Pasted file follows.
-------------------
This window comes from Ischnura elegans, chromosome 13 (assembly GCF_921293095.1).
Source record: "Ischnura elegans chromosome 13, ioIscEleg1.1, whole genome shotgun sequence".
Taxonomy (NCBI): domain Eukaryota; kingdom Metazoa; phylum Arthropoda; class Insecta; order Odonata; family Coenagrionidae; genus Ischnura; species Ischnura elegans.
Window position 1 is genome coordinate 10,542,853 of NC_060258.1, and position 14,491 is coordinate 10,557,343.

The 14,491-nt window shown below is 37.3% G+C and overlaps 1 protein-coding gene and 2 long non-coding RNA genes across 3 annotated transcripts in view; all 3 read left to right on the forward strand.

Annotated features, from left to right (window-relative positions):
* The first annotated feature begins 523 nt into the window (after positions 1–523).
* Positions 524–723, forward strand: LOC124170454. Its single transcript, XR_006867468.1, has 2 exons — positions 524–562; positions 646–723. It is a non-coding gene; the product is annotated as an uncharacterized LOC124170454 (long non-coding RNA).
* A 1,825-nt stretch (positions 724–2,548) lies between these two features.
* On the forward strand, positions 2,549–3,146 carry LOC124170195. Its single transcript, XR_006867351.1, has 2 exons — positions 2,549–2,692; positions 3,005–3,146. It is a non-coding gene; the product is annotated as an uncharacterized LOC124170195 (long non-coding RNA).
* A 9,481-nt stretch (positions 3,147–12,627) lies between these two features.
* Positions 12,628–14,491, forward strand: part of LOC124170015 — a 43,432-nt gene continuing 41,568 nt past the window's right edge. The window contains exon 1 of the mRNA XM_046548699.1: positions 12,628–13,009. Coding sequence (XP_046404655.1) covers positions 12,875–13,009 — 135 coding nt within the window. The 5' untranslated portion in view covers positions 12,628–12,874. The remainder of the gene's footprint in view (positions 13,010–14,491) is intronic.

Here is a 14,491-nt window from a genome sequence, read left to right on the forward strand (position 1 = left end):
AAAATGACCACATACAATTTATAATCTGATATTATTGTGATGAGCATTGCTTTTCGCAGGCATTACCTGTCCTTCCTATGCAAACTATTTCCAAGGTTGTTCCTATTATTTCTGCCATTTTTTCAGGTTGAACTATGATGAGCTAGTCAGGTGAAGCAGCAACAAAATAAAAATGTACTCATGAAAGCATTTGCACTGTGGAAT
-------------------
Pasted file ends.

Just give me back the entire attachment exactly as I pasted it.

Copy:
This window comes from Ischnura elegans, chromosome 13 (assembly GCF_921293095.1).
Source record: "Ischnura elegans chromosome 13, ioIscEleg1.1, whole genome shotgun sequence".
Taxonomy (NCBI): domain Eukaryota; kingdom Metazoa; phylum Arthropoda; class Insecta; order Odonata; family Coenagrionidae; genus Ischnura; species Ischnura elegans.
Window position 1 is genome coordinate 10,542,853 of NC_060258.1, and position 14,491 is coordinate 10,557,343.

The 14,491-nt window shown below is 37.3% G+C and overlaps 1 protein-coding gene and 2 long non-coding RNA genes across 3 annotated transcripts in view; all 3 read left to right on the forward strand.

Annotated features, from left to right (window-relative positions):
* The first annotated feature begins 523 nt into the window (after positions 1–523).
* Positions 524–723, forward strand: LOC124170454. Its single transcript, XR_006867468.1, has 2 exons — positions 524–562; positions 646–723. It is a non-coding gene; the product is annotated as an uncharacterized LOC124170454 (long non-coding RNA).
* A 1,825-nt stretch (positions 724–2,548) lies between these two features.
* On the forward strand, positions 2,549–3,146 carry LOC124170195. Its single transcript, XR_006867351.1, has 2 exons — positions 2,549–2,692; positions 3,005–3,146. It is a non-coding gene; the product is annotated as an uncharacterized LOC124170195 (long non-coding RNA).
* A 9,481-nt stretch (positions 3,147–12,627) lies between these two features.
* Positions 12,628–14,491, forward strand: part of LOC124170015 — a 43,432-nt gene continuing 41,568 nt past the window's right edge. The window contains exon 1 of the mRNA XM_046548699.1: positions 12,628–13,009. Coding sequence (XP_046404655.1) covers positions 12,875–13,009 — 135 coding nt within the window. The 5' untranslated portion in view covers positions 12,628–12,874. The remainder of the gene's footprint in view (positions 13,010–14,491) is intronic.

Here is a 14,491-nt window from a genome sequence, read left to right on the forward strand (position 1 = left end):
AAAATGACCACATACAATTTATAATCTGATATTATTGTGATGAGCATTGCTTTTCGCAGGCATTACCTGTCCTTCCTATGCAAACTATTTCCAAGGTTGTTCCTATTATTTCTGCCATTTTTTCAGGTTGAACTATGATGAGCTAGTCAGGTGAAGCAGCAACAAAATAAAAATGTACTCATGAAAGCATTTGCACTGTGGAAT